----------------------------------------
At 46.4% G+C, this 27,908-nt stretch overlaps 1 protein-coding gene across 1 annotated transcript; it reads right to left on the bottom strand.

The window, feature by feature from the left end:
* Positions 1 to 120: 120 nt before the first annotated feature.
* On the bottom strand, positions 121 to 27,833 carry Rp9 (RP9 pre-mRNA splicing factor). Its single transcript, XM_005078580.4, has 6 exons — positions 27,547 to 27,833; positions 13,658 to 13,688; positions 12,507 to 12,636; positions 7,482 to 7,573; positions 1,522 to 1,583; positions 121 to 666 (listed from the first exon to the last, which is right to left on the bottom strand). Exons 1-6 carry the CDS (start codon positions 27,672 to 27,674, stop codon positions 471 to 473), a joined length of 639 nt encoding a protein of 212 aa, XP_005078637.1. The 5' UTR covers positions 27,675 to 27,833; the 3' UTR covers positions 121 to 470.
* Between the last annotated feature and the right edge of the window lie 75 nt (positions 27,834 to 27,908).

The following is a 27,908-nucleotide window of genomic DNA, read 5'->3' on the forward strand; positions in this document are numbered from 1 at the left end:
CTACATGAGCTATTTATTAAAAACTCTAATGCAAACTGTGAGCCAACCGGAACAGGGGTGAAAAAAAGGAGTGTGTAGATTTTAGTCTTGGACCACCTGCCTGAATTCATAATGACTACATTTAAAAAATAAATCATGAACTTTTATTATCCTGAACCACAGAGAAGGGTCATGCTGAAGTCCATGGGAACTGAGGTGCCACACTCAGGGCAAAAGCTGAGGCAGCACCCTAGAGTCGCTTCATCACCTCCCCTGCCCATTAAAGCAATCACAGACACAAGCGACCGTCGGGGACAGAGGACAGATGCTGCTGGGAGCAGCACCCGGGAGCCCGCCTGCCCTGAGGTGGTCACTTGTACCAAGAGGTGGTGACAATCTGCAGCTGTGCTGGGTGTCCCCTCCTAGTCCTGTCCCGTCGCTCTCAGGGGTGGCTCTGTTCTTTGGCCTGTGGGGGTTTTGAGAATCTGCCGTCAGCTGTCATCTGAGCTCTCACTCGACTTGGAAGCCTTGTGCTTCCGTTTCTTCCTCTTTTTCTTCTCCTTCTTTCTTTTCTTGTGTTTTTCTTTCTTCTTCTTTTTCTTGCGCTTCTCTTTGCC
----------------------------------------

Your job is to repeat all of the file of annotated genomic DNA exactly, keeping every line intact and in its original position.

At 46.4% G+C, this 27,908-nt stretch overlaps 1 protein-coding gene across 1 annotated transcript; it reads right to left on the bottom strand.

The window, feature by feature from the left end:
* Positions 1 to 120: 120 nt before the first annotated feature.
* On the bottom strand, positions 121 to 27,833 carry Rp9 (RP9 pre-mRNA splicing factor). Its single transcript, XM_005078580.4, has 6 exons — positions 27,547 to 27,833; positions 13,658 to 13,688; positions 12,507 to 12,636; positions 7,482 to 7,573; positions 1,522 to 1,583; positions 121 to 666 (listed from the first exon to the last, which is right to left on the bottom strand). Exons 1-6 carry the CDS (start codon positions 27,672 to 27,674, stop codon positions 471 to 473), a joined length of 639 nt encoding a protein of 212 aa, XP_005078637.1. The 5' UTR covers positions 27,675 to 27,833; the 3' UTR covers positions 121 to 470.
* Between the last annotated feature and the right edge of the window lie 75 nt (positions 27,834 to 27,908).

The following is a 27,908-nucleotide window of genomic DNA, read 5'->3' on the forward strand; positions in this document are numbered from 1 at the left end:
CTACATGAGCTATTTATTAAAAACTCTAATGCAAACTGTGAGCCAACCGGAACAGGGGTGAAAAAAAGGAGTGTGTAGATTTTAGTCTTGGACCACCTGCCTGAATTCATAATGACTACATTTAAAAAATAAATCATGAACTTTTATTATCCTGAACCACAGAGAAGGGTCATGCTGAAGTCCATGGGAACTGAGGTGCCACACTCAGGGCAAAAGCTGAGGCAGCACCCTAGAGTCGCTTCATCACCTCCCCTGCCCATTAAAGCAATCACAGACACAAGCGACCGTCGGGGACAGAGGACAGATGCTGCTGGGAGCAGCACCCGGGAGCCCGCCTGCCCTGAGGTGGTCACTTGTACCAAGAGGTGGTGACAATCTGCAGCTGTGCTGGGTGTCCCCTCCTAGTCCTGTCCCGTCGCTCTCAGGGGTGGCTCTGTTCTTTGGCCTGTGGGGGTTTTGAGAATCTGCCGTCAGCTGTCATCTGAGCTCTCACTCGACTTGGAAGCCTTGTGCTTCCGTTTCTTCCTCTTTTTCTTCTCCTTCTTTCTTTTCTTGTGTTTTTCTTTCTTCTTCTTTTTCTTGCGCTTCTCTTTGCC